Results

Aging Effect on Base of Support

Overall, seniors showed a significantly reduced (−21%) BOS area compared to young adults (158.8 ± 46.6 cm2 vs. 201.9 ± 45.6 cm2; t(26) = 2.47, p = 0.020; Levenne’s test: F(1,26) = 0.33, p = 0.572).

Aging Effect on Muscle Fatigue

First, we observed that young participants tended to have a greater maximal plantar flexion amplitude than seniors. However, this difference did not reach statistical significance (45.9 ± 10.5° vs. 39.4 ± 8.0°, respectively; t(26) = 1.81, p = 0.082; Levenne’s test: F(1,26) = 1.42, p = 0.244). Regarding fatigue duration, results did not show any group effect (F(1,26) = 2.60; p = 0.119; ηp2 = 0.09), but a significant time effect (F(3,78) = 7.74; p = 0.008; ηp2 = 0.23) was found. On average, the duration of the first fatiguing exercise block (347 ± 368 s) was longer than the three subsequent fatiguing exercise blocks (169 ± 91 s, 166 ± 87 s and 167 ± 91 s, respectively; p < 0.001), which were not different from each other. No group × time interaction was found (F(3,78) = 1.84; p = 0.147; ηp2 = 0.07).

Aging Effect on Dynamic Postural Control

Mean Distance Between the COP and the Target Center

For AP trials, results revealed a main group effect (F(1,26) = 16.16; p < 0.001; ηp2 = 0.38; Figure 3A) on mean COP-target distance, indicating that the mean distance between the COP and the target center was 44% larger in seniors than in young participants (p = 0.001). No time effect was observed (p = 0.467). Although not statistically significant, we also noticed a trend toward a group × task interaction (F(1,26) = 4.21; p = 0.0503; ηp2 = 0.14; Figure 3B). The mean distance between the COP and the target center tended to be larger in dual-task compared with single-task in seniors (p = 0.092), whereas the distance remained similar in both conditions in young adults (p = 0.261).

FIGURE 3
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Figure 3. Mean (±SD) COP-target distance observed during AP and ML trials. A significant age effect was found for trials performed along the AP (A) and ML (C) axes, with seniors showing, overall, a larger COP-target distance than young adults. For AP trials, a trend toward a group × task interaction was also noticed (B). For ML trials (D), a slight but significant task effect was found, with dual-task condition trials showing, overall, a greater COP-target distance than single-task trials. **,***Significantly different at p < 0.01 and p < 0.001, respectively.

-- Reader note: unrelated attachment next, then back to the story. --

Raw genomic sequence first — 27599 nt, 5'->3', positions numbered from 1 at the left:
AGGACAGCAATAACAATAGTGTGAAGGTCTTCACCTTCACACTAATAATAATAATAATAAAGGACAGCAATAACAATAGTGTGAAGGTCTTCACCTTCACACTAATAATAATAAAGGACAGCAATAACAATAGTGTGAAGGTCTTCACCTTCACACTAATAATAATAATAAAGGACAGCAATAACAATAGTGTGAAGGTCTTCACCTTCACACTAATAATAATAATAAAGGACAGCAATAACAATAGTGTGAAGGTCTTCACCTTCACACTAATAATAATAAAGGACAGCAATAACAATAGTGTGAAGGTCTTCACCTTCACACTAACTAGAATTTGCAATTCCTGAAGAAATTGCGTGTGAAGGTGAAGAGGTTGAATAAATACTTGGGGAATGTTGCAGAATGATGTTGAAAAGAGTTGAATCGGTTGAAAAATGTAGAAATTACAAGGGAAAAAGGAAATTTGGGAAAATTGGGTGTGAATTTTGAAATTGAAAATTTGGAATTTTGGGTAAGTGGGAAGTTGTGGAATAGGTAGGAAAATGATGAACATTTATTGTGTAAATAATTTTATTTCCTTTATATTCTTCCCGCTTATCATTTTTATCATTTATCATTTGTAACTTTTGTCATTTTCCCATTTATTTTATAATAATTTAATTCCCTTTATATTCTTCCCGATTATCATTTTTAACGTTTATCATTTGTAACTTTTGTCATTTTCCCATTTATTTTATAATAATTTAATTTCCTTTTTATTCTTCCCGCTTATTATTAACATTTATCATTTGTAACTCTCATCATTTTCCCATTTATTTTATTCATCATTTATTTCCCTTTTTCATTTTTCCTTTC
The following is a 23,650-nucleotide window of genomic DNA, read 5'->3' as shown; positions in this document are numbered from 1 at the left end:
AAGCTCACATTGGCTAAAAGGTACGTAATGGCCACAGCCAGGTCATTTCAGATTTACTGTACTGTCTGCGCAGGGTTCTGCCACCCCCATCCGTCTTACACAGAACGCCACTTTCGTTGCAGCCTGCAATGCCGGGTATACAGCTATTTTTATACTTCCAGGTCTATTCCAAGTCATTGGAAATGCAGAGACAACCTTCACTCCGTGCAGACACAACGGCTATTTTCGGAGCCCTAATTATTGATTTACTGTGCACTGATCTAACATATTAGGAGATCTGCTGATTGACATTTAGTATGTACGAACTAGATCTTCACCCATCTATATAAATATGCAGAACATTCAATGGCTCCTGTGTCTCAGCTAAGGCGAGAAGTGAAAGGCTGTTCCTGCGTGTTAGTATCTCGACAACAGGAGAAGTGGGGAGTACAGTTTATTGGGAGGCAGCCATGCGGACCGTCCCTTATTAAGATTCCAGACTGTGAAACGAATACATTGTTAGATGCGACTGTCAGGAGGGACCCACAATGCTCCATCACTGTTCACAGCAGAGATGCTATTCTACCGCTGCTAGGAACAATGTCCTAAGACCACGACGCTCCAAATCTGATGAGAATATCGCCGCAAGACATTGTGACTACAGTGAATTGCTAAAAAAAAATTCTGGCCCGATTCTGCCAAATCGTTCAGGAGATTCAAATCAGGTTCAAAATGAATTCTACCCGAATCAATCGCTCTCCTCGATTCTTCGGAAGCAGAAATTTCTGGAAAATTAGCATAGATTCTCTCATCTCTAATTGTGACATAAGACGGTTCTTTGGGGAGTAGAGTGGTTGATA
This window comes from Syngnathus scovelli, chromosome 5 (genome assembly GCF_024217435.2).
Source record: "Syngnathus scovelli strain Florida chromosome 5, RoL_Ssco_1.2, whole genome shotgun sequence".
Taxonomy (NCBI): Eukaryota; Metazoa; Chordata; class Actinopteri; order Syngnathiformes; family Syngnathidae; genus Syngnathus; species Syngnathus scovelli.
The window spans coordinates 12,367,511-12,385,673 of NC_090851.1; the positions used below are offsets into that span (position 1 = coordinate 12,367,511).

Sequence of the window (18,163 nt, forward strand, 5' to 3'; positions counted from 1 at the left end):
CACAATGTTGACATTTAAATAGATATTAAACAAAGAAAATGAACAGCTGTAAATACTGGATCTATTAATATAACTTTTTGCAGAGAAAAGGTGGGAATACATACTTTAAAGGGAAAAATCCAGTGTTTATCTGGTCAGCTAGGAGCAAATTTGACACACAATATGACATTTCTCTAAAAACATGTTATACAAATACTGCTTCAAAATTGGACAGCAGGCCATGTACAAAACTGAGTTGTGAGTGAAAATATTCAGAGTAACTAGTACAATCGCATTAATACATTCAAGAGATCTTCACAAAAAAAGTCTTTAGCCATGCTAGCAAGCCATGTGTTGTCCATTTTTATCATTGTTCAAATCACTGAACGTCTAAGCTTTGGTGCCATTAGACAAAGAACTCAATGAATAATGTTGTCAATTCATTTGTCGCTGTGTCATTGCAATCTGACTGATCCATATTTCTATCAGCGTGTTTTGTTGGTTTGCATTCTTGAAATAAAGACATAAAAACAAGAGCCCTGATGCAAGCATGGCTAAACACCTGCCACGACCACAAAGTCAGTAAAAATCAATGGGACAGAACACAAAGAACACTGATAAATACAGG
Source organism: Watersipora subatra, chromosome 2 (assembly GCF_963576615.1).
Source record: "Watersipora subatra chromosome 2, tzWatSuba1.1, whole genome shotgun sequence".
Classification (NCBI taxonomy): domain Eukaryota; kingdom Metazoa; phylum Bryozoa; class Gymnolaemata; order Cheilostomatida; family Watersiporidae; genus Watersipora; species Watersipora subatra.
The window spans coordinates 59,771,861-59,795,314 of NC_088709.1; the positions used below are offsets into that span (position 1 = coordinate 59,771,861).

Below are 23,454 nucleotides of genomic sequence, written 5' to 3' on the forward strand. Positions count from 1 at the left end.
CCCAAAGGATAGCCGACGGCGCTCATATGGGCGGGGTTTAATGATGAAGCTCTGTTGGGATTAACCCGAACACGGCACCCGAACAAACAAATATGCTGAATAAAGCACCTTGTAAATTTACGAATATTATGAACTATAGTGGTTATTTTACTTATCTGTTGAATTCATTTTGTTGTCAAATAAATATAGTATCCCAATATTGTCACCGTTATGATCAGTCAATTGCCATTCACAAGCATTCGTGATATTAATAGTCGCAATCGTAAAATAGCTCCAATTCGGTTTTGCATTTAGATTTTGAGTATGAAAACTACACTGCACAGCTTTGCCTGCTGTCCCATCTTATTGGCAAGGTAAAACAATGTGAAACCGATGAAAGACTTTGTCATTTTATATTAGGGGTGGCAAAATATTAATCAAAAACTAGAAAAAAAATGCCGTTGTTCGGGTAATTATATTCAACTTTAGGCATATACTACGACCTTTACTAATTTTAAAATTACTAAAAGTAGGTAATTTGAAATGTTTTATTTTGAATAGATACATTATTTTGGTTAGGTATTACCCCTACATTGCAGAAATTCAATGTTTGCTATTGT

For ML trials, we found main effects of group (F(1,26) = 18.95; p < 0.001; ηp2 = 0.42; Figure 3C) and task (F(1,26) = 18.84; p < 0.001; ηp2 = 0.42; Figure 3D) on mean COP-target distance. The mean distance between the COP and the target center was 41% larger in seniors than in young participants (p < 0.001), and was also 5% greater during dual- than single-task condition (p < 0.001). No time effect was noted (p = 0.507).

Mean Velocity of the COP Displacements

For AP trials, we found a time × task interaction (F(1,26) = 4.24; p = 0.0497; ηp2 = 0.14; Figure 4A) on mean COP velocity, as well as a main group effect (F(1,26) = 6.10; p = 0.020; ηp2 = 0.19; Figure 4B). In dual-task condition, mean COP velocity was 3% higher after than before fatigue (p = 0.027) whereas it remained unchanged in single-task condition (p = 0.972). However, mean COP velocity was 2% slower in dual- than single-task condition before fatigue (p = 0.039) while after fatigue, mean COP velocity was similar for both conditions (p = 0.428). Also, overall, seniors exhibited a 11% higher mean velocity of the COP displacements than young participants (p = 0.021).

FIGURE 4
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Figure 4. Mean (±SD) COP velocity observed during AP trials. A significant time × task interaction was found (A), showing a slightly slower COP velocity in dual- compared with single-task condition trials before fatigue, as well as a small COP velocity increase after fatigue for dual-task condition trials. A significant age effect was also noticed (B), seniors exhibiting, overall, a faster COP velocity than young adults. *,***Significantly different at p < 0.05 and p < 0.001, respectively.

For ML trials, our statistical analysis revealed no main effect of group (p = 0.760), time (p = 0.239) or task (p = 0.671) and no interaction between these factors.

Cross-Correlation Analyses